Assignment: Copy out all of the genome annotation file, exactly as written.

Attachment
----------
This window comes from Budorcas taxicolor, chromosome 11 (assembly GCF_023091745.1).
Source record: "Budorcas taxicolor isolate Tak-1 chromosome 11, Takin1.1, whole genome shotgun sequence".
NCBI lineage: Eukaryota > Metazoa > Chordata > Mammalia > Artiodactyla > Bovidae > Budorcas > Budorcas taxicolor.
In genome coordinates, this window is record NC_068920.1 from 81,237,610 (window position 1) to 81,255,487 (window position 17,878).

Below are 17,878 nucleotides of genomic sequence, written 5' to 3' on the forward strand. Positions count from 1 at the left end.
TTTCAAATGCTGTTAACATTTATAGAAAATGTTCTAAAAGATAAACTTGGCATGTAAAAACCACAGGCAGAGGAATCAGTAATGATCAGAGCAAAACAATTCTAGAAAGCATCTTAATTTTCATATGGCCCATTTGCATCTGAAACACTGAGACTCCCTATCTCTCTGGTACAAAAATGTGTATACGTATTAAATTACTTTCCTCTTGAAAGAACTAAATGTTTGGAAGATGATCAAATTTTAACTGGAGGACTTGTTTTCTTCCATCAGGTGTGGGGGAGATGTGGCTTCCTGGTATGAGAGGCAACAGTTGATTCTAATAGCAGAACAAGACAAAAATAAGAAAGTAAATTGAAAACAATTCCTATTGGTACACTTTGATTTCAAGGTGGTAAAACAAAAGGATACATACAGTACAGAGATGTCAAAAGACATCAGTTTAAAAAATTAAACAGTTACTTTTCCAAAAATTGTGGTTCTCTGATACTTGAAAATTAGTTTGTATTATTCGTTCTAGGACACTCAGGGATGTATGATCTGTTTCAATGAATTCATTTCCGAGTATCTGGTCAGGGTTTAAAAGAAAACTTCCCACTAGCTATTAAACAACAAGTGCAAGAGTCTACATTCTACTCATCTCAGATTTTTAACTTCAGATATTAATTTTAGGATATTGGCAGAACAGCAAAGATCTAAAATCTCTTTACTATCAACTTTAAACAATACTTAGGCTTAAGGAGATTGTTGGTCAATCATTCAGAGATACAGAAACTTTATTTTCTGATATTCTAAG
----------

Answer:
This window comes from Budorcas taxicolor, chromosome 11 (assembly GCF_023091745.1).
Source record: "Budorcas taxicolor isolate Tak-1 chromosome 11, Takin1.1, whole genome shotgun sequence".
NCBI lineage: Eukaryota > Metazoa > Chordata > Mammalia > Artiodactyla > Bovidae > Budorcas > Budorcas taxicolor.
In genome coordinates, this window is record NC_068920.1 from 81,237,610 (window position 1) to 81,255,487 (window position 17,878).

Below are 17,878 nucleotides of genomic sequence, written 5' to 3' on the forward strand. Positions count from 1 at the left end.
TTTCAAATGCTGTTAACATTTATAGAAAATGTTCTAAAAGATAAACTTGGCATGTAAAAACCACAGGCAGAGGAATCAGTAATGATCAGAGCAAAACAATTCTAGAAAGCATCTTAATTTTCATATGGCCCATTTGCATCTGAAACACTGAGACTCCCTATCTCTCTGGTACAAAAATGTGTATACGTATTAAATTACTTTCCTCTTGAAAGAACTAAATGTTTGGAAGATGATCAAATTTTAACTGGAGGACTTGTTTTCTTCCATCAGGTGTGGGGGAGATGTGGCTTCCTGGTATGAGAGGCAACAGTTGATTCTAATAGCAGAACAAGACAAAAATAAGAAAGTAAATTGAAAACAATTCCTATTGGTACACTTTGATTTCAAGGTGGTAAAACAAAAGGATACATACAGTACAGAGATGTCAAAAGACATCAGTTTAAAAAATTAAACAGTTACTTTTCCAAAAATTGTGGTTCTCTGATACTTGAAAATTAGTTTGTATTATTCGTTCTAGGACACTCAGGGATGTATGATCTGTTTCAATGAATTCATTTCCGAGTATCTGGTCAGGGTTTAAAAGAAAACTTCCCACTAGCTATTAAACAACAAGTGCAAGAGTCTACATTCTACTCATCTCAGATTTTTAACTTCAGATATTAATTTTAGGATATTGGCAGAACAGCAAAGATCTAAAATCTCTTTACTATCAACTTTAAACAATACTTAGGCTTAAGGAGATTGTTGGTCAATCATTCAGAGATACAGAAACTTTATTTTCTGATATTCTAAG